Social inequality and coping with climate change


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Coastal communities are among the most vulnerable as climate change alters global conditions (flickr)

Julia Poska| November 1, 2018

As climate changes around the world, certain areas will become inhospitable to human life; coasts will flood, city water supplies will face crises, and islands will disappear. Unfortunately, people living in such areas cannot always cope with the change, according to a new study published in Annual Review of Environment and Resources.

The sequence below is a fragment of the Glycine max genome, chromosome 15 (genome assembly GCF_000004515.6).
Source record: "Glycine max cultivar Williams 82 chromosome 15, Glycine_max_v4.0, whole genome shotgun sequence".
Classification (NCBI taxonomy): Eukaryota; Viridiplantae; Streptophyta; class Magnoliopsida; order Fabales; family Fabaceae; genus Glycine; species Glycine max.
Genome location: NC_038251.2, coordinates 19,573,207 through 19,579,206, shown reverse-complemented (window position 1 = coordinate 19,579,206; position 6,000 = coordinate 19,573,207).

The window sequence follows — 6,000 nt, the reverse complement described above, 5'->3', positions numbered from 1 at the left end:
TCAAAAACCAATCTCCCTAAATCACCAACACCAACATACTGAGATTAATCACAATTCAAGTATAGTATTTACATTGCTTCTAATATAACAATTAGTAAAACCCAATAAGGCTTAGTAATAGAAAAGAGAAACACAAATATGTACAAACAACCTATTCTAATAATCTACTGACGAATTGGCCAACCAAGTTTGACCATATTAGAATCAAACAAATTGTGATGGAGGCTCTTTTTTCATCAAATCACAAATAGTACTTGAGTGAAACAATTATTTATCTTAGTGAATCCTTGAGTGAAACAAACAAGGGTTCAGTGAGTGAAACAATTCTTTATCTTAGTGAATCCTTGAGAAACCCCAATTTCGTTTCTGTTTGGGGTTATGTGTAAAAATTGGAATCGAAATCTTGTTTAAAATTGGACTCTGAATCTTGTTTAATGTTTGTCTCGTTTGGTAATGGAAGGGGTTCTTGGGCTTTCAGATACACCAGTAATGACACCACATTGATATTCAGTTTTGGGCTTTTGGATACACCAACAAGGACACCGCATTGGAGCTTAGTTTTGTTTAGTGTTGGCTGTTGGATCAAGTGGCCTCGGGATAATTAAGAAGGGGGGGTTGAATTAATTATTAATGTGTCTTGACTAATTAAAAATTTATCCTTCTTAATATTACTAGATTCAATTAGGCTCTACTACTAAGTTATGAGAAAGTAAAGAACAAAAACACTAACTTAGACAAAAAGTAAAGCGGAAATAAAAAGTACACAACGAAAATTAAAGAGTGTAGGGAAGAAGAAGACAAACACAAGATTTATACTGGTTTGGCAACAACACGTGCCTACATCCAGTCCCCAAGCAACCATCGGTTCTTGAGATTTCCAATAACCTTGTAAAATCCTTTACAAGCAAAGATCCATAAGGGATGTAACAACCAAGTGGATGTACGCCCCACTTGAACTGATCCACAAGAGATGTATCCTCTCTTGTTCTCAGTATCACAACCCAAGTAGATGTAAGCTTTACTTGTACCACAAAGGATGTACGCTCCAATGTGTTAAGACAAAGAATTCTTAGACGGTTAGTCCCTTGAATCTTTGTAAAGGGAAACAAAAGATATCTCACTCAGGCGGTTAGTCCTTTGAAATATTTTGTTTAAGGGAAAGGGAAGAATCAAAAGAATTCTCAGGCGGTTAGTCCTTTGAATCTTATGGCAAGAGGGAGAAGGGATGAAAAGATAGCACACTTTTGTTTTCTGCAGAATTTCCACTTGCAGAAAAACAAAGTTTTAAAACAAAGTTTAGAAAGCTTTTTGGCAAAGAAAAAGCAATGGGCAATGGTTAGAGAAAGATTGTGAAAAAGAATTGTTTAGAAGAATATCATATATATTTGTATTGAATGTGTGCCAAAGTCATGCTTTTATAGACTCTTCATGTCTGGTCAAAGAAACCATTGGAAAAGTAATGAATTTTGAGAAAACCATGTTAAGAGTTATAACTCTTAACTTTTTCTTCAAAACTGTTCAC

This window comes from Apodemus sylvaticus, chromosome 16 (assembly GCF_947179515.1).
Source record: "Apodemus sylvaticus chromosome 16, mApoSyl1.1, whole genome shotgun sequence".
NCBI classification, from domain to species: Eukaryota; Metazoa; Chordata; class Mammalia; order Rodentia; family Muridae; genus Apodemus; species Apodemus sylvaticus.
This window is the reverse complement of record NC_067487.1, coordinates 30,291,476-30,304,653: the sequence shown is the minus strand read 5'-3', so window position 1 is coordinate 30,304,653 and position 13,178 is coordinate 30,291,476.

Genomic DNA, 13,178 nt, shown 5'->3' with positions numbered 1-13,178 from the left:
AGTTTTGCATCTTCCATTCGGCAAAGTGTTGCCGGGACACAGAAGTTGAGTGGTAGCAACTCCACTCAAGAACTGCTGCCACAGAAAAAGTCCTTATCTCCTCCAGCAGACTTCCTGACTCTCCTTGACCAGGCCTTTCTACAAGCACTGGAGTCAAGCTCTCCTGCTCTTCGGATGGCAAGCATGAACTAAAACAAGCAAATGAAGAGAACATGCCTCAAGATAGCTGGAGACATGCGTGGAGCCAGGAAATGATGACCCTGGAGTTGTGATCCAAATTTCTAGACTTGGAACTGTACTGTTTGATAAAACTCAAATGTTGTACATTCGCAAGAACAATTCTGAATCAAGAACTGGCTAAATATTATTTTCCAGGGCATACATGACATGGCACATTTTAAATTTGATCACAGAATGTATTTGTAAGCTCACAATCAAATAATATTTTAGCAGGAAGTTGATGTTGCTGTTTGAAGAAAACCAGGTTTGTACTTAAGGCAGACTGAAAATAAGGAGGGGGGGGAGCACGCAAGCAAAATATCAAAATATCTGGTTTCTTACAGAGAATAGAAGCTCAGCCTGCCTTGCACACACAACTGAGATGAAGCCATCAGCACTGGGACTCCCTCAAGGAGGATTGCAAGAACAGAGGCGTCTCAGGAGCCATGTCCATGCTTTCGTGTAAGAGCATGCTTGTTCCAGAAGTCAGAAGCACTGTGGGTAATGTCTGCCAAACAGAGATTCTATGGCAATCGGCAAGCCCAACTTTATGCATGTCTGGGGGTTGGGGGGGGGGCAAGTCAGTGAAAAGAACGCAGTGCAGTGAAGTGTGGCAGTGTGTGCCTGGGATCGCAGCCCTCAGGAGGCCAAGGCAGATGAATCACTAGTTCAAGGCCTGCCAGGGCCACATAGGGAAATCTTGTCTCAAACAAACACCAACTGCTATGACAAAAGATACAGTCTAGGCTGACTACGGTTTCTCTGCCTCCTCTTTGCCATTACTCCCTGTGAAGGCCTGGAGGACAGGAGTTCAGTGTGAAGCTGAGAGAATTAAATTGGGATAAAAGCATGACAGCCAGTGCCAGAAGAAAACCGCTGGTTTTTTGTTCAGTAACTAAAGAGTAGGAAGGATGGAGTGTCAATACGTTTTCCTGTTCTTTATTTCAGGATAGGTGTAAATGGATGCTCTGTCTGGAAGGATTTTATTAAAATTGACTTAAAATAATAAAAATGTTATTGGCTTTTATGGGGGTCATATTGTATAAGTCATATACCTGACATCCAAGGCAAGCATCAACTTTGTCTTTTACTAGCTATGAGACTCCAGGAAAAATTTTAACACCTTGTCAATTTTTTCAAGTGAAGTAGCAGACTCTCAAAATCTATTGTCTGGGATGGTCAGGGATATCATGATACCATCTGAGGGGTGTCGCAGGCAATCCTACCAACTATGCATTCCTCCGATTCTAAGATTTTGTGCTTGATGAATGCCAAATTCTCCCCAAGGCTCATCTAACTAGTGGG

“Many of the people most at risk from environmental changes have the fewest freedoms and therefore the least ability to adapt in the face of such difficulties,” said lead author Jon Barnett in a media release.

Worldwide evidence compiled by Barnett and other researchers from the Universities of Melbourne and Exeter suggests that protecting human rights and freedoms is key  to reducing the impacts of climate change for the vulnerable. Freedom of movement is especially important, as it  provides those facing environmental threats the option to leave.

The Australian researchers highlighted the perils threatening Pacific Islanders in their report. The tiniest islands of Micronesia and Melanesia could be underwater in a matter of decades as sea levels rise. Policies in Australia and New Zealand that welcome islanders to move to mainland create security for those people, who typically have minimal economic and political resources.

 

 

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